'Where's Willie?' is the cry as WCS ends and IATA looks increasingly irrelevant
The Buddenbrooks effect, outlined in the eponymous 1901 novel by Germany’s Thomas Mann, describes how ...
IATA is set to lose yet another cargo veteran at a time when, arguably, it needs them most, with the voluntary redundancy of Michael White, president of IATA’s US cargo offshoot, Cargo Network Services (CNS).
Forwarders have expressed concerns over the move, which will result in changes to CNS.
Mr White, who has been at CNS for more than 12 years and helmed it for nearly three, will leave the organisation at the end of the year.
The news follows the recently announced decision by head of IATA Cargo Glyn Hughes to take voluntary redundancy.
IATA said it had been “deeply impacted” by the pandemic crisis, adding: “Early on, our senior management took voluntary pay cuts and we drastically reduced our spending.
“As the crisis has continued, we have also launched an organisational restructuring to ensure IATA and our subsidiaries, including CNS, are well-positioned to sustainably support our members during and after the crisis.”
IATA will appoint a new president for CNS later this year, it said, denying recent reports it might seek to close it – but did reveal the organisation would be restructured.
“CNS was created as an independent subsidiary to serve as IATA’s Cargo Accounts Settlement System (CASS) and cargo agent endorsement programme in the United States. CNS CASS will continue in that role, moving forward after the leadership transition.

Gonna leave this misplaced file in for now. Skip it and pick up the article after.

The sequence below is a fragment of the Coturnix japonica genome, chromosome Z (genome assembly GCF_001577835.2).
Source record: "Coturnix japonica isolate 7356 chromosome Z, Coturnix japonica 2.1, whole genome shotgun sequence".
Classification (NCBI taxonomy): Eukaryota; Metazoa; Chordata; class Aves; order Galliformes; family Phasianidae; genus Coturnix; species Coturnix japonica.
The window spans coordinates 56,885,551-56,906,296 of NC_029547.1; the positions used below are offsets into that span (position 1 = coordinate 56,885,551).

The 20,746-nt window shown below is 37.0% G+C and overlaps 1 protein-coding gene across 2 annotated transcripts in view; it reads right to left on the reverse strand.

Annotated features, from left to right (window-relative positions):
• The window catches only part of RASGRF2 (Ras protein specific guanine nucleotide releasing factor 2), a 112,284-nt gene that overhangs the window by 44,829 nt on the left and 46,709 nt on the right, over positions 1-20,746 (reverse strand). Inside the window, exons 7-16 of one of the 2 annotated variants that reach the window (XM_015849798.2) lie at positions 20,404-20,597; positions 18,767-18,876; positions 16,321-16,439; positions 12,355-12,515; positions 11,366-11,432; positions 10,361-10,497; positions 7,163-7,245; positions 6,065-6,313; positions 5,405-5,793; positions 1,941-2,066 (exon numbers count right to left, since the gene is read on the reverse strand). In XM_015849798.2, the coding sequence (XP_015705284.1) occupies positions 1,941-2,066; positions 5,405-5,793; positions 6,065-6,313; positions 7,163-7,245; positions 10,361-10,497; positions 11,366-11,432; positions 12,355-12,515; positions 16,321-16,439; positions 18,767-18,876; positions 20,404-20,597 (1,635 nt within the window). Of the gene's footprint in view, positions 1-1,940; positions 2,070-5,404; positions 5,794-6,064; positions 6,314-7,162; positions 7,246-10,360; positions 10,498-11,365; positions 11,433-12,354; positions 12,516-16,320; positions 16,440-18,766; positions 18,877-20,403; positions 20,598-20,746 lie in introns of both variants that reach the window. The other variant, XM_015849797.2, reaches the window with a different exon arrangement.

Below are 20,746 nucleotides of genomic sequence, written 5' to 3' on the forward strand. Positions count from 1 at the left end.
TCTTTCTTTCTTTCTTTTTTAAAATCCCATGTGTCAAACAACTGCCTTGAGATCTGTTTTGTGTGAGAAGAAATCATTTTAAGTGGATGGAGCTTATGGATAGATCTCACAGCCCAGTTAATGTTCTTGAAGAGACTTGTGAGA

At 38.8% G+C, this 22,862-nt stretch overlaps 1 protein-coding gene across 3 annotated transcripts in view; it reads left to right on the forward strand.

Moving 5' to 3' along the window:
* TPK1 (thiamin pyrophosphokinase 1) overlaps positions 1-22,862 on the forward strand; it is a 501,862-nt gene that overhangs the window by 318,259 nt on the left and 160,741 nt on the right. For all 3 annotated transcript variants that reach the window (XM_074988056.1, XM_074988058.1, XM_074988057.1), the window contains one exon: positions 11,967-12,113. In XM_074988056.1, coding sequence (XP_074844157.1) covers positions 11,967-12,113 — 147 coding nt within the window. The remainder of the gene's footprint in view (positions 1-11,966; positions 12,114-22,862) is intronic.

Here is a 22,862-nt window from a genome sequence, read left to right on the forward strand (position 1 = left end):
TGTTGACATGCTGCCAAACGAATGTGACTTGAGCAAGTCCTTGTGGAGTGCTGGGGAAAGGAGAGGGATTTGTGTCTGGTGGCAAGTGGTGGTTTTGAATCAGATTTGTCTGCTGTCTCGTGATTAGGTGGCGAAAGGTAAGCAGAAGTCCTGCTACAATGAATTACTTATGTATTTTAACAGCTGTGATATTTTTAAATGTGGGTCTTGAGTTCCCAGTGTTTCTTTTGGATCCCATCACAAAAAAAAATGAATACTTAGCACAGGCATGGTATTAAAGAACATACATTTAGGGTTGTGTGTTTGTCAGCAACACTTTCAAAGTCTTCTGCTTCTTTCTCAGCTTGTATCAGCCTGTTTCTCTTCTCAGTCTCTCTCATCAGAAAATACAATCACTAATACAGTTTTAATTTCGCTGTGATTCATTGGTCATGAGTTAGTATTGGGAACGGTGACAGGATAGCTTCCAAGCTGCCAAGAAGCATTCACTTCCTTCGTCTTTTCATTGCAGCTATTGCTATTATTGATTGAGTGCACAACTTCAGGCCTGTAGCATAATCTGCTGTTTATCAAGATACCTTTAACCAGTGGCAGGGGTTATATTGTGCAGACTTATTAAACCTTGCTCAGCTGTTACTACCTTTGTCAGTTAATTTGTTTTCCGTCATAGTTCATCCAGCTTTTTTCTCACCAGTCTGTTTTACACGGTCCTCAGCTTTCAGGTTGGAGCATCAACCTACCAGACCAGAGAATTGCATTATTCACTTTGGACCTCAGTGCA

“Over the past several years, CNS has also played a significant role in advancing the US cargo agenda, with the support of the CNS advisory board and in cooperation with IATA’s Miami-based cargo team and government affairs team in Washington.
“As part of the restructuring, the IATA regional cargo team in Miami and the Washington office will primarily be responsible for advancing the US cargo agenda, while CNS will focus on its core mission on ensuring that the CASS continues to meet the needs of the US cargo industry.
“In this way we will ensure the viability of CNS and preserve the needed capabilities to support the air cargo industry in the US.”
Several industry players have expressed concern over the loss of expertise at IATA. Head of the US Airforwarders Association Brandon Fried, in a letter to Flying Typers, called on IATA and CNS to “demonstrate their commitment” to the industry.
“While we wish Glyn and those leaving IATA our best with their future endeavours, forwarders are concerned about the apparent loss of valuable cargo managers from the organisation.
“Cargo has proven to be more [important] than ever during this dreadful pandemic, making capable and robust leadership within IATA critical to the success of our industry. While the impact of these departures on CNS in the United States is unclear, IATA and CNS must continue to demonstrate a commitment to air cargo with experienced and dedicated managers, not paper tigers filling these vacancies.
“The ongoing work of the CNS advisory board remains a key to continuous dialogue between international airlines and their forwarder customers. The Airforwarders Association remains committed to maintaining this mechanism as an essential path to communication. We look forward to continuing this effort by offering our assistance in managing an ongoing advisory dialogue with CNS and IATA during this transitional period.”